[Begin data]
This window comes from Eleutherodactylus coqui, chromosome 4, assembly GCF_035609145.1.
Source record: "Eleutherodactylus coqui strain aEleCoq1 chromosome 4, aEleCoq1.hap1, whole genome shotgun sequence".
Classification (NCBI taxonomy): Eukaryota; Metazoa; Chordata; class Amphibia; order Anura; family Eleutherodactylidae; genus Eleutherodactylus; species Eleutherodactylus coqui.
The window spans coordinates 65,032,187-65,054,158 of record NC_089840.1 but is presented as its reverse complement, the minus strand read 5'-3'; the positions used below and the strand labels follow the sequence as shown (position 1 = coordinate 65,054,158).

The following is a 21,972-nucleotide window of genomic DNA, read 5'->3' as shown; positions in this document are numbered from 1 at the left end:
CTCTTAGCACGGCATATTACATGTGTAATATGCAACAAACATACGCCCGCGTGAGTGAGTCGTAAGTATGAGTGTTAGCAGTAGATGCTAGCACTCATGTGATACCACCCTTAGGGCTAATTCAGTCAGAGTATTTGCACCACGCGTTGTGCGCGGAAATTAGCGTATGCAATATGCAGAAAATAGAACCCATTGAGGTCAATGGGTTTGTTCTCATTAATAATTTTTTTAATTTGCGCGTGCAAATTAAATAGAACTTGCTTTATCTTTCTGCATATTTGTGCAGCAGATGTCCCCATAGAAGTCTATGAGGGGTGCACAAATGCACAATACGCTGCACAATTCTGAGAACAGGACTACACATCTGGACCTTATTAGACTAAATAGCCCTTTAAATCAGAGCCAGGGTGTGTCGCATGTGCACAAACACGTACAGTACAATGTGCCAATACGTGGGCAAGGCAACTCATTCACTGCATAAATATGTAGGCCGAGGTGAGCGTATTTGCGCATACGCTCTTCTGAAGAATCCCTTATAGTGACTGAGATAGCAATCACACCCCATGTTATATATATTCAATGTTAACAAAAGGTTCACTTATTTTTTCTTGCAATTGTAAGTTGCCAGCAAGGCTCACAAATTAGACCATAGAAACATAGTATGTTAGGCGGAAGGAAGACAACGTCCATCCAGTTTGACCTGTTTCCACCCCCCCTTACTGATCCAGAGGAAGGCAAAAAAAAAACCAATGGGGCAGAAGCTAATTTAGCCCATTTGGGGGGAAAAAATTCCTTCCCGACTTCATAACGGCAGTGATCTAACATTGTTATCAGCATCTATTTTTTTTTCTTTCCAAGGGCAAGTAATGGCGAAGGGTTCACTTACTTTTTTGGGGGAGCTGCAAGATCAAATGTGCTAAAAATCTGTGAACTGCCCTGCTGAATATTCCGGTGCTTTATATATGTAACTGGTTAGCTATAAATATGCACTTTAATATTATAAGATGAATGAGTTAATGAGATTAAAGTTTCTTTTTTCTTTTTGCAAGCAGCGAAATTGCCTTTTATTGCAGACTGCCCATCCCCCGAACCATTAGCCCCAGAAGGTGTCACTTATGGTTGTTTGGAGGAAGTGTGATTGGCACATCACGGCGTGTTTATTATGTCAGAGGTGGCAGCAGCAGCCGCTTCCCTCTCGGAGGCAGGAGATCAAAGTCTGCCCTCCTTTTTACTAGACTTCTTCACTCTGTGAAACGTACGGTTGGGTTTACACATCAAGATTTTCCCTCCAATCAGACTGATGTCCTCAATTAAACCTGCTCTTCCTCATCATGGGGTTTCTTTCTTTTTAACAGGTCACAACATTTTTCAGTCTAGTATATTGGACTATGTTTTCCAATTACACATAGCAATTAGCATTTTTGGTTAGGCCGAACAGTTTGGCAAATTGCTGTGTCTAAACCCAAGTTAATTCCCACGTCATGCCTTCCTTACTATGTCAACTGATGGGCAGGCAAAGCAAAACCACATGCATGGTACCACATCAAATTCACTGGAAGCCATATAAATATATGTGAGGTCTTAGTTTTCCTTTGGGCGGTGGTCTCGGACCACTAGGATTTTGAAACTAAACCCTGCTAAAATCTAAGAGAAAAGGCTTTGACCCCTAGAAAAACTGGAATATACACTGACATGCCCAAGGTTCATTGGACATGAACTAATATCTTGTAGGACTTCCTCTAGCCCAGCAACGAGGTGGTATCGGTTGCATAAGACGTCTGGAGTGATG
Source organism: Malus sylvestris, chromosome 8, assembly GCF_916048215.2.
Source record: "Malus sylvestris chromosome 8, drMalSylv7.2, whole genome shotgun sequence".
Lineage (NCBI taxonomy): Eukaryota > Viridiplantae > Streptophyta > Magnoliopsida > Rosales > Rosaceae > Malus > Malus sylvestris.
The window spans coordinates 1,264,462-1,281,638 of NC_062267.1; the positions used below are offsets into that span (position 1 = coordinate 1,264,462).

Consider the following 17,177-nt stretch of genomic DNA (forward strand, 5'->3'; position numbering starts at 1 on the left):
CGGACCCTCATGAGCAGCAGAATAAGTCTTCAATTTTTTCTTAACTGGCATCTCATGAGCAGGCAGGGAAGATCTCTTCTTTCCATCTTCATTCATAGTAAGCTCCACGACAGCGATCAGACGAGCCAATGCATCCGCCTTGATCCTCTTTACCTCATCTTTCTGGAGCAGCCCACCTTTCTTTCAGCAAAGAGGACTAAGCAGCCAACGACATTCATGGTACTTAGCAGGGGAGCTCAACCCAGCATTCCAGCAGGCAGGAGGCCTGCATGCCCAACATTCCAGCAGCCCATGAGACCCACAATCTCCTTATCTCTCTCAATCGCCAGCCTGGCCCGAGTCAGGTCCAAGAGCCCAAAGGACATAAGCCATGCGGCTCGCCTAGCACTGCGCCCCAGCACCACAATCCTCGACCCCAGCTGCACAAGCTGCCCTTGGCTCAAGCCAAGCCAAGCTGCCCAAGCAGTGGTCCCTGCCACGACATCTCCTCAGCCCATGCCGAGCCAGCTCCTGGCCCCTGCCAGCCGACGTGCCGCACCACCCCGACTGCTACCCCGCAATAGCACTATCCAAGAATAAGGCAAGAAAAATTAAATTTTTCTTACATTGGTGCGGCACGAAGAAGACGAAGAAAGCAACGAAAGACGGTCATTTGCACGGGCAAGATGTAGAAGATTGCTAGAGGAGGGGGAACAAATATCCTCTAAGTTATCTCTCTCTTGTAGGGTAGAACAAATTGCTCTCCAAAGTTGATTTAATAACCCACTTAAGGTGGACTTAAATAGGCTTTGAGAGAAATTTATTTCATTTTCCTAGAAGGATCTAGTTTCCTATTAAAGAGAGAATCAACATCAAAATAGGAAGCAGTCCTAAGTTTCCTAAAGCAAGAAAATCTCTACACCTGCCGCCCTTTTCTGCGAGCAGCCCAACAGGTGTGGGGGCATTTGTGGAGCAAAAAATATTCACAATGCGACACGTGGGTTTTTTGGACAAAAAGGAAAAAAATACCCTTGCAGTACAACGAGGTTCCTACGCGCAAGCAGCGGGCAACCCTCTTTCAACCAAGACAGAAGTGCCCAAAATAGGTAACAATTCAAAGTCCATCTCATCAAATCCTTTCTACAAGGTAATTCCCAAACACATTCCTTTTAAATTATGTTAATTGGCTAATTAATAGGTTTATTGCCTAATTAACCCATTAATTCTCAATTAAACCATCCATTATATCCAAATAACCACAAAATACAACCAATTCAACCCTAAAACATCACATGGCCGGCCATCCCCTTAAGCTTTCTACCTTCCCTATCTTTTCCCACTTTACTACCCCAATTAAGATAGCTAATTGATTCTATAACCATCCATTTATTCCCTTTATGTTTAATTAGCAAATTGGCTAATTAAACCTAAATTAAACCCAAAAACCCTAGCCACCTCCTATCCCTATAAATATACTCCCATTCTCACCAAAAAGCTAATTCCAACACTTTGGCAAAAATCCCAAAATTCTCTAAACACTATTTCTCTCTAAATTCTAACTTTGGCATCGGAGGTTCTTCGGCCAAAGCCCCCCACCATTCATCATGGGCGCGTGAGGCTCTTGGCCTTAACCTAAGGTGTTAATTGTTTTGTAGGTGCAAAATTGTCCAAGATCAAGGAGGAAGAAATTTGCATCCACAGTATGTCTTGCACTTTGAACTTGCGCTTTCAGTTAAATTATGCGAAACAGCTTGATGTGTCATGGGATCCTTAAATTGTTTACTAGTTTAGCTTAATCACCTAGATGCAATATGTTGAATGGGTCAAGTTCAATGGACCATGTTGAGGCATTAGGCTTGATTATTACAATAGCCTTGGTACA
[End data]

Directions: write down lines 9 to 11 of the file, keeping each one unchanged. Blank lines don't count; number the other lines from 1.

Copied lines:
Lineage (NCBI taxonomy): Eukaryota > Viridiplantae > Streptophyta > Magnoliopsida > Rosales > Rosaceae > Malus > Malus sylvestris.
The window spans coordinates 1,264,462-1,281,638 of NC_062267.1; the positions used below are offsets into that span (position 1 = coordinate 1,264,462).

Consider the following 17,177-nt stretch of genomic DNA (forward strand, 5'->3'; position numbering starts at 1 on the left):